User authentication data may include real-time factors 391 associated with client device 110. A real-time factor includes a characteristic, quality or attribute of a client device 110 or user that is determined in real-time by server 140. Real-time factors 591 may include such factors as: a physical location (such as, a global positioning system (GPS) location) of client device 110, the medium by which the request is conveyed (such as a local area network versus remote access), a time of day in which client device 110 attempts to access the user's account, a time zone in which client device 110 attempts to access the user's account, a wireless fidelity (Wi-Fi) network that is accessed by client device 110 and/or is accessible to client device 110, a cellular carrier that provides network access to client device 110, a proximity of client device 110 to other devices (e.g., a device that has been identified to server 140), an image of a current user of client device 110 (e.g., detected by server 140 through facial recognition software on client device 110), the properties of the object (e.g., data) to which the request pertains, and the quality of the credentials already included with the request, and so on. As to the quality of the credentials, for example, if the credentials are for a user from another organization, then depending on the resource that the user is trying to access, additional credentials may be required.

In some embodiments, weight determination module 165 may execute one or more algorithms to determine the weights 395 in agreement with one or more rules 321 and based on one or more inputs, including the market condition data 361, observed authentication data 381 and the real time factors 391. In some embodiments, weight determination module 165 assigns a node an initial weight or base value of 0. Over time, based on the afore-mentioned factors, such as the market condition data 361, observed authentication data 381 and the real time factors 391, weight determination module 165 updates the base value for the weight of the node. For instance, in one example, if a significant amount of fraud traffic moves through that a certain node, weight determination module 165 updates the base value to 0.5 or more.

Rules 321 may be specified by an administrator, or alternatively or in addition, in some embodiments, weight determination module 165 may include one or more predictive models to determine one or more sets of recommended rules 321. A predictive model can take into account a large number of parameters. A predictive model may include one or more of neural networks, Bayesian networks (such as Hidden Markov models), expert systems, decision trees, collections of decision trees, support vector machines, or other systems known in the art for addressing problems with large numbers of variables. A predictive model may be trained on prior data and outcomes. The particular data parameters selected for analysis in the training process are determined by using regression analysis and/or other statistical techniques known in the art for identifying relevant variables in multivariate systems.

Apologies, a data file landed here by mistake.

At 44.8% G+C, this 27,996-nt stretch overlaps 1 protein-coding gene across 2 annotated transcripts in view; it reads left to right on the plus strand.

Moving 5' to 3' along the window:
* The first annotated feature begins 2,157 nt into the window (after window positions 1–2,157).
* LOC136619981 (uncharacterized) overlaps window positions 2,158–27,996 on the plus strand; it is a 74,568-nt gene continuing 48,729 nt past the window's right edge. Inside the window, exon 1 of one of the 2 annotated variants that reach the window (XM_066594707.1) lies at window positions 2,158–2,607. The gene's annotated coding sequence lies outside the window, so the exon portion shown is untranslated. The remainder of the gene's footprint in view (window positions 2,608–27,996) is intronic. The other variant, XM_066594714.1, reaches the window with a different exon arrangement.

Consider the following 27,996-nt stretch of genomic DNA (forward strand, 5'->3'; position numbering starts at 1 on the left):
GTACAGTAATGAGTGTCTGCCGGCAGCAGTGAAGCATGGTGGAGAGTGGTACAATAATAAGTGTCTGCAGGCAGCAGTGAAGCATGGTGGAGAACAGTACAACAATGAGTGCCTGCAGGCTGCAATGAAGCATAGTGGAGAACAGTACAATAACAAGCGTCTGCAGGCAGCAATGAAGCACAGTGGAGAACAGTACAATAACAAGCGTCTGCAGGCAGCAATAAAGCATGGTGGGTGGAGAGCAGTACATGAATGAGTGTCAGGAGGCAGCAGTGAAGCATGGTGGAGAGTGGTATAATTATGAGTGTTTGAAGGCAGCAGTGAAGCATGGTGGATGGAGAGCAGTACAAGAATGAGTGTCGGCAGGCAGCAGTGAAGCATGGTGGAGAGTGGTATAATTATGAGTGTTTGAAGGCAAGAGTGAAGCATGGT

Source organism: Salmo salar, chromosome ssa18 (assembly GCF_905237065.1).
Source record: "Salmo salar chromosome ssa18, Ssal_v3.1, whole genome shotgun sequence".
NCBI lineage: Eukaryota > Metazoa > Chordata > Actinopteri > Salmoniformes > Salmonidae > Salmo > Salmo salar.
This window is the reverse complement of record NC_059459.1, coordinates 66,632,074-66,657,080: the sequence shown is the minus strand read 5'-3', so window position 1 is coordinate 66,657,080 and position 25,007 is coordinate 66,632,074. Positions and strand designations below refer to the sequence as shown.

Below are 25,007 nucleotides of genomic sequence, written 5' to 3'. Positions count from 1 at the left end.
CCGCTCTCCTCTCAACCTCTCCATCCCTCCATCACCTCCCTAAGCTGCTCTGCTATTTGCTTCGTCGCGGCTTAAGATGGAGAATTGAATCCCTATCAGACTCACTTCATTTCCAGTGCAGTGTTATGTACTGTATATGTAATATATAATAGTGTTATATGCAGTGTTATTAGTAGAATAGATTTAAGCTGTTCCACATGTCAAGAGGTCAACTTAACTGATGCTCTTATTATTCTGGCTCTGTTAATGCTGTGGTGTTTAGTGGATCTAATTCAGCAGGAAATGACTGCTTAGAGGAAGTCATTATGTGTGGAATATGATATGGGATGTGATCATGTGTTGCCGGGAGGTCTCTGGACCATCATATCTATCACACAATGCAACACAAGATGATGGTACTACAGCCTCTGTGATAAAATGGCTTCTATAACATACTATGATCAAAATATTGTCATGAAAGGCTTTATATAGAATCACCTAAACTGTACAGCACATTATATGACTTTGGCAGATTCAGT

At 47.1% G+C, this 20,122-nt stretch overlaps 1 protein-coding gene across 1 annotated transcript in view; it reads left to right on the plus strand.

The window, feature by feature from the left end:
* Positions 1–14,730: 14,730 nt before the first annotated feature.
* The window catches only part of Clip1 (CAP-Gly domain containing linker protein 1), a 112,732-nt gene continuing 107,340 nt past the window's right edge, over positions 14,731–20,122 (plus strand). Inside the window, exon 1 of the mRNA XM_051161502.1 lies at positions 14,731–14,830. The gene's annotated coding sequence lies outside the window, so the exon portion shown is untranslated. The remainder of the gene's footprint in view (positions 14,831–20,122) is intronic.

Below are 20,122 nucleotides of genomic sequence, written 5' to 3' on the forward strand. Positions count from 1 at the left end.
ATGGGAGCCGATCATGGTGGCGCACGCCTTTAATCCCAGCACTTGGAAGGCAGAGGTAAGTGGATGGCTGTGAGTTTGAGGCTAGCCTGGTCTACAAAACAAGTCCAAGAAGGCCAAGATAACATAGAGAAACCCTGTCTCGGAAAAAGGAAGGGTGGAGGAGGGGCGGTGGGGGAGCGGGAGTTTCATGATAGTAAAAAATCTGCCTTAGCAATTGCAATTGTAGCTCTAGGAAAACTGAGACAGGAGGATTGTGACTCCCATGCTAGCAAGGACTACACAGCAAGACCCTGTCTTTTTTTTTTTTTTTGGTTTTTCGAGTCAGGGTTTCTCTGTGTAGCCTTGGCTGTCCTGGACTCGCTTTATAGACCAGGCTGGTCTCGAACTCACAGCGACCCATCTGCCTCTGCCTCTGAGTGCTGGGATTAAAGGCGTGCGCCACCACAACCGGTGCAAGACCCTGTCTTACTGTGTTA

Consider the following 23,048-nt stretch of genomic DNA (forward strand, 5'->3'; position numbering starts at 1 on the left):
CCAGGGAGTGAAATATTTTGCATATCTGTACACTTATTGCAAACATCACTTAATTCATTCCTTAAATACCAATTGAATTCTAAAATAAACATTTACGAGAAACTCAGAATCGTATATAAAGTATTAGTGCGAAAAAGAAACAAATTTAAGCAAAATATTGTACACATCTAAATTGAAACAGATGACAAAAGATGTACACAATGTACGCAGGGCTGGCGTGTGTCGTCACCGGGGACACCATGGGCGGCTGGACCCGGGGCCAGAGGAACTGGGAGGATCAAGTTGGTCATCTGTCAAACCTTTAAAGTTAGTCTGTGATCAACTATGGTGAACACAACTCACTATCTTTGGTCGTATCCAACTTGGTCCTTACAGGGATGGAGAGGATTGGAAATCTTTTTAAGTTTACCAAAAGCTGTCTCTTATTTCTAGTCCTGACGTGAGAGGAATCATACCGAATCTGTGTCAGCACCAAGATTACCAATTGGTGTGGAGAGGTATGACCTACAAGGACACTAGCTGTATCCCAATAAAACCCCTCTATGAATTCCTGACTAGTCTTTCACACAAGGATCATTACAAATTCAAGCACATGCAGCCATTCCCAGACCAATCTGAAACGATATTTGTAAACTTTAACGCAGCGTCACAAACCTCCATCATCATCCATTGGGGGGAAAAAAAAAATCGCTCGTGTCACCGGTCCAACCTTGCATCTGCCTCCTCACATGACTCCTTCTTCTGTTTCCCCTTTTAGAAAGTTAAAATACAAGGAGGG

Thus, if user does something out of the ordinary based on observed authentication data 381 and real-time factors 391, weights 365 associated with one or more of the nodes 122-131 may be correspondingly raised. For example, if user always accesses resources on server 140 from California, but is suddenly attempting to access from China, weights associated with one or more of the nodes 122-131 may be correspondingly raised. As another example, if a real-time image of user does not match a stored image of user, weights associated with one or more of the nodes 122-131 may be correspondingly raised.

FIG. 3B also illustrates two examples of weights 396 a and 396 b assigned for nodes 122-131 at two different times for a user 105. In the illustrated example, at a first login (at time t1), weight determination module 165 assigns nodes 122-131 the following respective weights 396 a: 0.0, 0.7, 0.3, 0.0, 0.2, 0.3, 0.2, 0.4, 0.2 and 0.7. At a subsequent login (at time t2), weight determination module 165 assigns nodes 122-131 the following respective weights 396 b: 0.1, 0.2, 0.3, 0.5, 1.0, 0.9, 0.2, 0.4, 0.2 and 0.4. The differences in the assigned weights represent changes in one or more of: market conditions 361, observed authentication data 381 and real-time factors 391, as calculated for each node.

FIG. 3C illustrates two examples of weights 397 a and 397 b assigned for nodes 122-131 for two different users. In the illustrated example, when a first user logs in and gains access to entry point 121, weight determination module 165 assigns nodes 122-131 the following respective weights 397 a: 0.1, 0.2, 0.6, 0.0, 0.9, 0.3, 0.9, 0.4, 0.2 and 0.5. When a second user logs in and gains access to entry point 121, weight determination module 165 assigns nodes 122-130 the following respective weights 397 b: 0.1, 0.2, 0.3, 0.0, 0.2, 0.9, 0.3, 1.0, 0.7 and 0.2. The differences in the assigned weights represent differences in attributes of the two users. For example, the differences in the assigned weights may reflect changes in one or more of: market conditions 361, observed authentication data 381 and real-time factors 591, as calculated for each node for the two users. Note that the weights 397 b are only assigned to nodes 122-130, reflecting the fact that in this example, the second user is only eligible to access nodes 122-130, and is ineligible to access node 131.